Regulating Education in Liberalised Market

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Long title: 
Regulating Education and Training in a Liberalised Legal Services Market: The Experience of England and Wales
Author(s): 
Webb, Julian
Author(s)' contact information: 
University of Warwick, UK
Conference title: 
International Legal Ethics Conference VI
Conference location: 
City University London
Country: 
UK
Year: 
2014

The Legal Services Act 2007 (LSA) has been central to the paradigmatic shift in the regulation and delivery of legal services that is occurring in England and Wales. The LSA was passed in the wake of a series of critical reviews of existing professional structures which highlighted the extent to which developments in the Anglo-Welsh legal services market had been restricted by regulatory complexity, limited competition and a relative lack of service innovation. The LSA sought to address these weaknesses by liberalizing the market, creating a functional separation of regulatory and representative functions, and introducing a degree of regulatory oversight of the legal services market by a new body called the Legal Services Board (LSB). The LSB in turn has actively pursued the liberalization agenda by steering the new professional regulators towards regulatory strategies grounded in methods of risk-based and outcomes-focused regulation.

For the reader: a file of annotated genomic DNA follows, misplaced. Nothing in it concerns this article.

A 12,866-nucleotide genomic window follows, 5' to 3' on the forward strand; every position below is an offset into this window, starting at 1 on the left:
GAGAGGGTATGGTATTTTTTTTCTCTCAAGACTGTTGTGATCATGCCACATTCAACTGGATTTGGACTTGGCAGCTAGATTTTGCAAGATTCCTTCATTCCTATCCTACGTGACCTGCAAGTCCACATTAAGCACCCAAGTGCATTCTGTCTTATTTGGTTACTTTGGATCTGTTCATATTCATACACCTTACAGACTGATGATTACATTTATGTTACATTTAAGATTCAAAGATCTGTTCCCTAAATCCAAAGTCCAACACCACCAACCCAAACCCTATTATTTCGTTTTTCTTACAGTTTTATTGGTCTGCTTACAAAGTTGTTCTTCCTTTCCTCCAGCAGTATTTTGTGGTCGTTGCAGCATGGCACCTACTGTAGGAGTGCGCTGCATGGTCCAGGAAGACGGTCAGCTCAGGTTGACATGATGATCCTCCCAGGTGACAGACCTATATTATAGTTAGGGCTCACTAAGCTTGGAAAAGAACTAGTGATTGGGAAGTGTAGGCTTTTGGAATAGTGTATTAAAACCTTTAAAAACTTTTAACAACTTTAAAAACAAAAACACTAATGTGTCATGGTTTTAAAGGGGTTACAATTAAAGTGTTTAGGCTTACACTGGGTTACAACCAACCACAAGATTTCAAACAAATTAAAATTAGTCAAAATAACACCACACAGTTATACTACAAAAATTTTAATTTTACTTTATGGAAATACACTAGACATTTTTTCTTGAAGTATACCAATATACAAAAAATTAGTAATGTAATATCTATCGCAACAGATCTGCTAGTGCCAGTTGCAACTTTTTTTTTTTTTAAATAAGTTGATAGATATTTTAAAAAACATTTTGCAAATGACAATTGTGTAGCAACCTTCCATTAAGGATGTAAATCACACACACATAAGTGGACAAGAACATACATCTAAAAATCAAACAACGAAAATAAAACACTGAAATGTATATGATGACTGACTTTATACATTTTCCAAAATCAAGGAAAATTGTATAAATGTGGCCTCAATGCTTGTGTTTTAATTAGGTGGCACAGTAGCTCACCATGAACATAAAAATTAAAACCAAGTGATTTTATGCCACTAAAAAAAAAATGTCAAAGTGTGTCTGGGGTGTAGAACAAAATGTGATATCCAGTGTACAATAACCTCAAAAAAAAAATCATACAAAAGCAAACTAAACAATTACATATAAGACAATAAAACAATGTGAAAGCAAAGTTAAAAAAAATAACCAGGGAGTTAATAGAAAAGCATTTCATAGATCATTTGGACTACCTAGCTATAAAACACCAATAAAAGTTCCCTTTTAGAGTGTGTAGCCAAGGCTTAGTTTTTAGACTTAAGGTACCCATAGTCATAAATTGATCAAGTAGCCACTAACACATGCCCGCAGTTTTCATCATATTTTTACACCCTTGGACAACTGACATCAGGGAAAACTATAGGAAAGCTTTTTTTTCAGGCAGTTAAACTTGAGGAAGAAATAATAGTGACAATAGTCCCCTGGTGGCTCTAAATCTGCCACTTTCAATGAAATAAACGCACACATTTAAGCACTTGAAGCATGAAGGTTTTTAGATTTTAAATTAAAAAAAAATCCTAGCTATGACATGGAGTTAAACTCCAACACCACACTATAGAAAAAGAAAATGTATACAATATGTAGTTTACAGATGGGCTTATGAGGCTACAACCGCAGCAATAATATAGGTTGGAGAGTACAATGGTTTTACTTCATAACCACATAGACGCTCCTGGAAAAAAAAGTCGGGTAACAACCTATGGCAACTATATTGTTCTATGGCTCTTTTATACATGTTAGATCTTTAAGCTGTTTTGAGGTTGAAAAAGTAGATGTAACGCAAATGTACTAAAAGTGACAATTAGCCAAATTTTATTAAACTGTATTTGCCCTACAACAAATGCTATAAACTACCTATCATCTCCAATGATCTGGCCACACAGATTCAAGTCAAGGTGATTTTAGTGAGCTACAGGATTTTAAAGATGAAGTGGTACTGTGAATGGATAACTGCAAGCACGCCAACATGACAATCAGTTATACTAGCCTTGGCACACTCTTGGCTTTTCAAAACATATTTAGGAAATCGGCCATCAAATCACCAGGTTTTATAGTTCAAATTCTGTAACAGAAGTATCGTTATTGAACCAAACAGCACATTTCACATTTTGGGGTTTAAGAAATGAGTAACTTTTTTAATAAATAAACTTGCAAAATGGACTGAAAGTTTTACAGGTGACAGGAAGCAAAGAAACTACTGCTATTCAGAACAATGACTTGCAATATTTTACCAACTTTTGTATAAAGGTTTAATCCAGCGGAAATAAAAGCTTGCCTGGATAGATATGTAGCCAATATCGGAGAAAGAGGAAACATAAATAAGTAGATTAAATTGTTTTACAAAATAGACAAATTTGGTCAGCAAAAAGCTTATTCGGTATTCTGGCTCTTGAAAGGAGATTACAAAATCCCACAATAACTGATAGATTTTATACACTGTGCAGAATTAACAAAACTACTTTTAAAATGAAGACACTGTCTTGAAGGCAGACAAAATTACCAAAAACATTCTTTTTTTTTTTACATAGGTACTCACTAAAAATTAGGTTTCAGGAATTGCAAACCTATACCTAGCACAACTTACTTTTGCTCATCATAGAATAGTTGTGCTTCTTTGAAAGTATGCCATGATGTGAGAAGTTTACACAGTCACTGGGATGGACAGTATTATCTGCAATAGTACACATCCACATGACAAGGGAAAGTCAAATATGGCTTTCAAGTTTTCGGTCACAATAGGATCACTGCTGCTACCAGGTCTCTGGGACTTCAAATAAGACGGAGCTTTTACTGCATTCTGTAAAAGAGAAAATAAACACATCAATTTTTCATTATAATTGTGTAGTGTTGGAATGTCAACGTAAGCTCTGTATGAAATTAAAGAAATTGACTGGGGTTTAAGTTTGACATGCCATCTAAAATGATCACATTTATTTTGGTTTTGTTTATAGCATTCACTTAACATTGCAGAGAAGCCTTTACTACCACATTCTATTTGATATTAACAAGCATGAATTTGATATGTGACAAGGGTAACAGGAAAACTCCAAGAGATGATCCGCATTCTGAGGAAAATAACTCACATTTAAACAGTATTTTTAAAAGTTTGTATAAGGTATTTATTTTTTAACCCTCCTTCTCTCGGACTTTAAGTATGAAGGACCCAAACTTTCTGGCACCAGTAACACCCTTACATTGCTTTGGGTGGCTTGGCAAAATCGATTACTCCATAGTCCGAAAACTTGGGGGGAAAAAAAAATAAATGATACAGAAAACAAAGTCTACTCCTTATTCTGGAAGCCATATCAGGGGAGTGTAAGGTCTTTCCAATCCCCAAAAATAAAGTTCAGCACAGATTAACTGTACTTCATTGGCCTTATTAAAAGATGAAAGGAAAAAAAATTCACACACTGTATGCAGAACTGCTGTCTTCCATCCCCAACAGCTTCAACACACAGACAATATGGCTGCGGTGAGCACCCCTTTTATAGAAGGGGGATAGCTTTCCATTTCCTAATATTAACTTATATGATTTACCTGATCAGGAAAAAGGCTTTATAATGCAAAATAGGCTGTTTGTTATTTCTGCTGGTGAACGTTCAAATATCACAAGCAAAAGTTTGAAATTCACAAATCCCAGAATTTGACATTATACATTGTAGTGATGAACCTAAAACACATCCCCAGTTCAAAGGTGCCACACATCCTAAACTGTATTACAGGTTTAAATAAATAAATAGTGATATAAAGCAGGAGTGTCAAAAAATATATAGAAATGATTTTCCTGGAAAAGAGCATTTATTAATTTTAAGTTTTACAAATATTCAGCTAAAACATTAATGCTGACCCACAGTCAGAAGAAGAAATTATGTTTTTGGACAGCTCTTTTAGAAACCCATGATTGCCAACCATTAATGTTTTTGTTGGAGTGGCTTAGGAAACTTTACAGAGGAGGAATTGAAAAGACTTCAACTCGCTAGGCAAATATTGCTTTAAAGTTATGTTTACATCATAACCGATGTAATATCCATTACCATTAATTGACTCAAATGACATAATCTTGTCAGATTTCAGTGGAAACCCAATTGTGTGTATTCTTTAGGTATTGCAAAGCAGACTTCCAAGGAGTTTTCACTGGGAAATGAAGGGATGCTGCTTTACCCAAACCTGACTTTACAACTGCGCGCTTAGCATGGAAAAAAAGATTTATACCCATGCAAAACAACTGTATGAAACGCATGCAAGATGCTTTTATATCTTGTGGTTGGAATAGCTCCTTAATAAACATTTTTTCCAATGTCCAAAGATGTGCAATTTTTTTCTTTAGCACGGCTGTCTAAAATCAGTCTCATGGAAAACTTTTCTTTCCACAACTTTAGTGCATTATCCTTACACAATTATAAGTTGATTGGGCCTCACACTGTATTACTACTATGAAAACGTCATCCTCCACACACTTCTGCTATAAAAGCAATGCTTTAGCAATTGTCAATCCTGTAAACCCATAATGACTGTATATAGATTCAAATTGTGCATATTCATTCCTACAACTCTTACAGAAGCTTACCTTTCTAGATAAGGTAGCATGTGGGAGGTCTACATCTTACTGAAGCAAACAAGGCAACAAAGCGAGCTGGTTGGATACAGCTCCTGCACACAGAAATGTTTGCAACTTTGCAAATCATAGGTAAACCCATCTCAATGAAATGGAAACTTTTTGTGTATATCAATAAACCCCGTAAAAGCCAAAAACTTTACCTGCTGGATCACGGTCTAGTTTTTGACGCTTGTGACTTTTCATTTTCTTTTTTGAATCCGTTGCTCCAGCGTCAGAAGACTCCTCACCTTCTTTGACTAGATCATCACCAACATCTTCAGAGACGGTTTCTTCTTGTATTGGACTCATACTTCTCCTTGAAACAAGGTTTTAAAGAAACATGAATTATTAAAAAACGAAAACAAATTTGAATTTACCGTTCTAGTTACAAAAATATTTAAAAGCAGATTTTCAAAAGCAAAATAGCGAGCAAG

These changes have been accompanied by a growing strategic focus on education and training as a regulatory tool in its own right. In May 2011, the larger frontline regulators (the Solicitors Regulation Authority, Bar Standards Board and ILEX Professional Standards) launched the first, research, phase of their Legal Education and Training Review (LETR). LETR phase 1 reported in June 2013. This paper seeks to place LETR in its historical and current social policy context. It considers the recommendations of the phase 1 Setting Standards report, together with the responses thereto of the main frontline regulators as an attempt to respond to the social complexity of legal services education and training reform. It further argues that the reform proposals can be best understood as part of an emergent political and moral economy discourse consistent with the rise of the ‘post-regulatory competition state’.

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